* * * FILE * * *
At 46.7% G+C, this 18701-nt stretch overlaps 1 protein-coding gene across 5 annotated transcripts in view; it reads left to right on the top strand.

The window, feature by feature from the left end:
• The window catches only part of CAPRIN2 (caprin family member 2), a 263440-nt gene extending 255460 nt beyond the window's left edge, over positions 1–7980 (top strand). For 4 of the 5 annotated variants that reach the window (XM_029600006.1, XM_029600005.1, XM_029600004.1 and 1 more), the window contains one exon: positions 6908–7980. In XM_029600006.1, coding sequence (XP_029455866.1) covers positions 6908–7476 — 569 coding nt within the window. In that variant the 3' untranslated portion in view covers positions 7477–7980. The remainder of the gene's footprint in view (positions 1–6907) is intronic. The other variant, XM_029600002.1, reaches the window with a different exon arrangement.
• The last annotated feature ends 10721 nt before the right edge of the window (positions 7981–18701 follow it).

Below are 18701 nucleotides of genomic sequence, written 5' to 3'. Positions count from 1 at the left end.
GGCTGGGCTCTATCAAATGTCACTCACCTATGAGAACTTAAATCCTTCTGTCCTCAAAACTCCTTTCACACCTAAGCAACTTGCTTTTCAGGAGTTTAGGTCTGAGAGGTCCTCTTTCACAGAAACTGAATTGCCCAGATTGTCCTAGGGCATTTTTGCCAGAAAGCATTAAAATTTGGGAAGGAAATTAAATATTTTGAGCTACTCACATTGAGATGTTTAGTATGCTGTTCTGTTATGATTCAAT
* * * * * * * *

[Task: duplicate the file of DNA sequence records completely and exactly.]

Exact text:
At 46.7% G+C, this 18701-nt stretch overlaps 1 protein-coding gene across 5 annotated transcripts in view; it reads left to right on the top strand.

The window, feature by feature from the left end:
• The window catches only part of CAPRIN2 (caprin family member 2), a 263440-nt gene extending 255460 nt beyond the window's left edge, over positions 1–7980 (top strand). For 4 of the 5 annotated variants that reach the window (XM_029600006.1, XM_029600005.1, XM_029600004.1 and 1 more), the window contains one exon: positions 6908–7980. In XM_029600006.1, coding sequence (XP_029455866.1) covers positions 6908–7476 — 569 coding nt within the window. In that variant the 3' untranslated portion in view covers positions 7477–7980. The remainder of the gene's footprint in view (positions 1–6907) is intronic. The other variant, XM_029600002.1, reaches the window with a different exon arrangement.
• The last annotated feature ends 10721 nt before the right edge of the window (positions 7981–18701 follow it).

Below are 18701 nucleotides of genomic sequence, written 5' to 3'. Positions count from 1 at the left end.
GGCTGGGCTCTATCAAATGTCACTCACCTATGAGAACTTAAATCCTTCTGTCCTCAAAACTCCTTTCACACCTAAGCAACTTGCTTTTCAGGAGTTTAGGTCTGAGAGGTCCTCTTTCACAGAAACTGAATTGCCCAGATTGTCCTAGGGCATTTTTGCCAGAAAGCATTAAAATTTGGGAAGGAAATTAAATATTTTGAGCTACTCACATTGAGATGTTTAGTATGCTGTTCTGTTATGATTCAAT